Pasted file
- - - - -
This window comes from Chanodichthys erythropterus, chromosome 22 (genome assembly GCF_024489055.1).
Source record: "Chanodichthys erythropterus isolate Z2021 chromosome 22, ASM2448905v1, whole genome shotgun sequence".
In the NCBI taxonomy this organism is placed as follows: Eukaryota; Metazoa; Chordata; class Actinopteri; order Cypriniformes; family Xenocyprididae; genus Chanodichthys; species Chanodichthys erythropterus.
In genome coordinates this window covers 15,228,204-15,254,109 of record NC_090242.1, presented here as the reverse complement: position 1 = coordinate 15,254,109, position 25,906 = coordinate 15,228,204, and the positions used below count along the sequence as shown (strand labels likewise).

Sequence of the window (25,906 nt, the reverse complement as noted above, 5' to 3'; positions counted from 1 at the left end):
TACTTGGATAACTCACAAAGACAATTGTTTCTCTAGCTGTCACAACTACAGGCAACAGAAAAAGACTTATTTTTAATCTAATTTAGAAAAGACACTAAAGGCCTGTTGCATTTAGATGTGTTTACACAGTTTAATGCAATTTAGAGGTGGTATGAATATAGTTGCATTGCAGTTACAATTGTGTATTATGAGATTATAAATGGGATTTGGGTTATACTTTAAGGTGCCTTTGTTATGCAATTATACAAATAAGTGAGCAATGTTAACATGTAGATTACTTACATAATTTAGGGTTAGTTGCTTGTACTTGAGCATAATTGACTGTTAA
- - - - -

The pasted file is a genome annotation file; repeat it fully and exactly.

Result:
This window comes from Chanodichthys erythropterus, chromosome 22 (genome assembly GCF_024489055.1).
Source record: "Chanodichthys erythropterus isolate Z2021 chromosome 22, ASM2448905v1, whole genome shotgun sequence".
In the NCBI taxonomy this organism is placed as follows: Eukaryota; Metazoa; Chordata; class Actinopteri; order Cypriniformes; family Xenocyprididae; genus Chanodichthys; species Chanodichthys erythropterus.
In genome coordinates this window covers 15,228,204-15,254,109 of record NC_090242.1, presented here as the reverse complement: position 1 = coordinate 15,254,109, position 25,906 = coordinate 15,228,204, and the positions used below count along the sequence as shown (strand labels likewise).

Sequence of the window (25,906 nt, the reverse complement as noted above, 5' to 3'; positions counted from 1 at the left end):
TACTTGGATAACTCACAAAGACAATTGTTTCTCTAGCTGTCACAACTACAGGCAACAGAAAAAGACTTATTTTTAATCTAATTTAGAAAAGACACTAAAGGCCTGTTGCATTTAGATGTGTTTACACAGTTTAATGCAATTTAGAGGTGGTATGAATATAGTTGCATTGCAGTTACAATTGTGTATTATGAGATTATAAATGGGATTTGGGTTATACTTTAAGGTGCCTTTGTTATGCAATTATACAAATAAGTGAGCAATGTTAACATGTAGATTACTTACATAATTTAGGGTTAGTTGCTTGTACTTGAGCATAATTGACTGTTAA